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  43. The Meaning of Illness: A Phenomenological Approach to the Patient-Physician Relationship.S. Kay Toombs - 1987 - Journal of Medicine and Philosophy 12 (3):219-240.
    This essay argues that philosophical phenomenology can provide important insights into the patient-physician relationship. In particular, it is noted that the physician and patient encounter the experience of illness from within the context of different "worlds", each "world" providing a horizon of meaning. Such phenomenological notions as focusing, habits of mind, finite provinces of meaning, and relevance are shown to be central to the way these "worlds" are constituted. An eidetic interpretation of illness is proposed. Such an interpretation discloses certain (...)
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  44. Deeper Than Deep Ecology: The Eco-Feminist Connection.Ariel Kay Salleh - 1984 - Environmental Ethics 6 (4):339-345.
    I offer a feminist critique of deep ecology as presented in the seminal papers of Naess and Devall. I outline the fundamental premises involved and analyze their internal coherence. Not only are there problems on logical grounds, but the tacit methodological approach of the two papers are inconsistent with the deep ecologists’ own substantive comments. I discuss these shortcomings in terms of a broader feminist critique of patriarchal culture and point out some practical and theoretical contributions which eco-feminism can make (...)
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  45.  56
    The Internet, Children, and Privacy: The Case Against Parental Monitoring.Kay Mathiesen - 2013 - Ethics and Information Technology 15 (4):263-274.
    It has been recommended that parents should monitor their children’s Internet use, including what sites their children visit, what messages they receive, and what they post. In this paper, I claim that parents ought not to follow this advice, because to do so would violate children’s right to privacy over their on-line information exchanges. In defense of this claim, I argue that children have a right to privacy from their parents, because such a right respects their current capacities and fosters (...)
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  46.  73
    We 'Re All in This Together: Responsibility of Collective Agents and Their Members'.Kay Mathiesen - 2006 - Midwest Studies in Philosophy 30 (1):240–255.
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  47. Moral Responsibility for Unwitting Omissions: A New Tracing View.Dana Kay Nelkin & Samuel C. Rickless - 2017 - In The Ethics and Law of Omissions. New York, NY, USA: pp. 106-129.
    Unwitting omissions pose a challenge for theories of moral responsibility. For commonsense morality holds many unwitting omitters morally responsible for their omissions (and for the consequences thereof), even though they appear to lack both awareness and control. For example, some people who leave dogs trapped in their cars outside on a hot day (see Sher 2009), or who forget to pick something up from the store as they promised (see Clarke 2014) seem to be blameworthy for their omissions. And yet, (...)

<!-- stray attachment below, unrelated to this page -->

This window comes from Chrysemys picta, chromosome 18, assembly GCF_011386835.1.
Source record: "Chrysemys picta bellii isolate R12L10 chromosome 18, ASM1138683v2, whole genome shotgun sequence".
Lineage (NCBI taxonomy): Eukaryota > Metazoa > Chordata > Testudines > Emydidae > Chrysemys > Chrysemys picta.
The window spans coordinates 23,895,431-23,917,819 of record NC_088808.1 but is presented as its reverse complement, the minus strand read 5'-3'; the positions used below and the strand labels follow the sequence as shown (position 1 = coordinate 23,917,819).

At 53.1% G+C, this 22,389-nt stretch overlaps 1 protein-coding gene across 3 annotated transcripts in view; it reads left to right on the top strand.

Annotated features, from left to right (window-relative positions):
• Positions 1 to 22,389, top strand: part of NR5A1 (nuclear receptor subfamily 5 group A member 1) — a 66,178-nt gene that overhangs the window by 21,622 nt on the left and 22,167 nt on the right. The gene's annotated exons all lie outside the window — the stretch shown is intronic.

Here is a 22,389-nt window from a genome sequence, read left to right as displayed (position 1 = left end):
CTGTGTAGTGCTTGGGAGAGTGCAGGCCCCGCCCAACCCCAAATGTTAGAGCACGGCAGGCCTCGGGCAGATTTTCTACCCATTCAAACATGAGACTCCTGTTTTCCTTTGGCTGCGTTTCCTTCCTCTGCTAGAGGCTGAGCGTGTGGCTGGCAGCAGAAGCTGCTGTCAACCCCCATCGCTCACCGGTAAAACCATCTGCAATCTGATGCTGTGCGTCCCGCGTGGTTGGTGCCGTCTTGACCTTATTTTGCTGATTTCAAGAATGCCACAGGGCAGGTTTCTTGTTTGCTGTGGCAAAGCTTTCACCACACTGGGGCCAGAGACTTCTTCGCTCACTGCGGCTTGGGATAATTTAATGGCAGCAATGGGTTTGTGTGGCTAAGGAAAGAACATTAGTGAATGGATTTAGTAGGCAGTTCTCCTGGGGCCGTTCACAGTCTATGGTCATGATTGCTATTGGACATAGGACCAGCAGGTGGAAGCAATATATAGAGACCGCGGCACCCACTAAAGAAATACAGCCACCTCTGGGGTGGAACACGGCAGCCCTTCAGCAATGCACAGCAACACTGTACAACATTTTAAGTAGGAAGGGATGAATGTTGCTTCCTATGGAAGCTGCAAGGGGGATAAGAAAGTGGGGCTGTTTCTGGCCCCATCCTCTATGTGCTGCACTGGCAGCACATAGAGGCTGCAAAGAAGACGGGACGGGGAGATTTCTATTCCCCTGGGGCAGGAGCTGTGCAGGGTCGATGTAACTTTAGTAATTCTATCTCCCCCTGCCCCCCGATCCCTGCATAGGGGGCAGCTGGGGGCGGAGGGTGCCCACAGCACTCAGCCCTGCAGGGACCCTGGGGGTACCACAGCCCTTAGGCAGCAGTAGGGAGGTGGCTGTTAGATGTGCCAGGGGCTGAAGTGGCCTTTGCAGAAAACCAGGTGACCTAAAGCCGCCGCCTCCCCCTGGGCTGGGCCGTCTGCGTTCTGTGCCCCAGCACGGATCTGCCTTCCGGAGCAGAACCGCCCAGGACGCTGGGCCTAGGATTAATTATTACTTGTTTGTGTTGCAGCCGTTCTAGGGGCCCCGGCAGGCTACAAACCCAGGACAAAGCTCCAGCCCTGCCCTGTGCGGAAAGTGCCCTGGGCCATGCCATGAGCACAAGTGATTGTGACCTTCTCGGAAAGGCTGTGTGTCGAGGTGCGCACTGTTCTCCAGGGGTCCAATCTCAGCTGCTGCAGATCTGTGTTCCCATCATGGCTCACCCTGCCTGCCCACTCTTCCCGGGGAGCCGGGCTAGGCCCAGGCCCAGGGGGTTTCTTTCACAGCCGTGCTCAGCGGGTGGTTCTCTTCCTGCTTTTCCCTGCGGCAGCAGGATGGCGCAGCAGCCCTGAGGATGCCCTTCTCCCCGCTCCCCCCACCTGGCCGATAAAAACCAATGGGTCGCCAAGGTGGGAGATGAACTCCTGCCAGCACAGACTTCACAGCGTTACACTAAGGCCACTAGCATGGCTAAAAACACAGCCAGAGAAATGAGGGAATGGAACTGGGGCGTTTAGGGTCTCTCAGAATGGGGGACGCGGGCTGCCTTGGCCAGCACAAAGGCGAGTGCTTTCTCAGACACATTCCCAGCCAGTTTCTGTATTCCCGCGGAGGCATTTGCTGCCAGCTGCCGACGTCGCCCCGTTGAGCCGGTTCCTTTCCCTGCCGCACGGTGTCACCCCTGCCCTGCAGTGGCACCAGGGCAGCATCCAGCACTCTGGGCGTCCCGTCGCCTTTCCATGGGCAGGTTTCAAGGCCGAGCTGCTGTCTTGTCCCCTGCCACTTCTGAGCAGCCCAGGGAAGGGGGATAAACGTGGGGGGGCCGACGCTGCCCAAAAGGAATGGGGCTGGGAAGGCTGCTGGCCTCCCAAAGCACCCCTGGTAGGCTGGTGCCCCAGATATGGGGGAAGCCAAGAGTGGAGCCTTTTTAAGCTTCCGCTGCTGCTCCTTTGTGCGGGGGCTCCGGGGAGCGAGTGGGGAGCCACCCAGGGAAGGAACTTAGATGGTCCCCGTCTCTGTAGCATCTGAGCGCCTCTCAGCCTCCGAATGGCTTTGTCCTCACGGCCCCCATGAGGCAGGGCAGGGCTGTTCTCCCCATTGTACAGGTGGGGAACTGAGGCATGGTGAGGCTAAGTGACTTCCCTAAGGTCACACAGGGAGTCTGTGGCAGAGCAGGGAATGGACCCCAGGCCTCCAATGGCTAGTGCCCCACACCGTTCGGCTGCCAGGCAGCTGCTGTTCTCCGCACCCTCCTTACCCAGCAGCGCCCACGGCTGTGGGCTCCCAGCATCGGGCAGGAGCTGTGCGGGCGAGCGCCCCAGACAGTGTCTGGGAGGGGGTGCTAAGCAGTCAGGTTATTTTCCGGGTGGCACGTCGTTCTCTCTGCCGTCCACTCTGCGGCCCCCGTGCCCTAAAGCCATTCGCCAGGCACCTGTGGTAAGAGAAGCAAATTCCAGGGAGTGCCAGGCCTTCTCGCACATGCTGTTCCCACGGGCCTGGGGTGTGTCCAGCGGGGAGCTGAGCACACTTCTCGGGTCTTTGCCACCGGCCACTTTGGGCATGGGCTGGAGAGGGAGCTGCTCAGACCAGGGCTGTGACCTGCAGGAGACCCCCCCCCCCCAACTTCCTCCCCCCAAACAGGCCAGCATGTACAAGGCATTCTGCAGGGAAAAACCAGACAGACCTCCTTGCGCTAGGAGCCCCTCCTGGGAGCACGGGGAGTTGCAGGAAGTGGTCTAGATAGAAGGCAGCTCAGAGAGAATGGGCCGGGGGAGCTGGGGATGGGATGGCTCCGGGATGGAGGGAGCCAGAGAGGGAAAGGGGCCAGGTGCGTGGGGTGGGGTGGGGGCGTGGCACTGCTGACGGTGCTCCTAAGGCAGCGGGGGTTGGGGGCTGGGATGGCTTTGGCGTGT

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  48.  2
    Suffering Existence: Nonhuman Animals and Ethics.Kay Peggs & Barry Smart - 2018 - In Andrew Linzey & Clair Linzey (eds.), The Palgrave Handbook of Practical Animal Ethics. Palgrave Macmillan Uk. pp. 419-443.
    This chapter explores critically ethical concerns arising from forms of suffering to which domesticated nonhuman animals are subjected in scientific instruction and research and within the industrial-factory-farm-food complex, as well as other contexts. Consideration is given to the views of Arthur Schopenhauer on suffering, René Descartes’s designation of ontological differences between human and non-human animals, and Donna Haraway’s reconfiguration of the relationship between human and nonhuman animals in scientific laboratory settings. Proceeding from a discussion of David Benatar’s “antinatalist” views the (...)
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  49.  85
    Automaticity in Social-Cognitive Processes.John A. Bargh, Kay L. Schwader, Sarah E. Hailey, Rebecca L. Dyer & Erica J. Boothby - 2012 - Trends in Cognitive Sciences 16 (12):593-605.
  50.  8
    Making Different Differences: Representation and Rights in Sexuality Activism.Kay Lalor - 2015 - Feminist Legal Studies 23 (1):7-25.
    This paper argues that current iterations of lesbian, gay, bisexual, transgender and intersex rights are limited by an overreliance on particular representations of sexuality, in which homosexuality is defined negatively through a binary of homosexual/heterosexual. The limits of these representations are explored in order to unpick the possibility of engaging in a form of sexuality politics that is grounded in difference rather than in sameness or opposition. The paper seeks to respond to Braidotti’s call for an “affirmative politics” that is (...)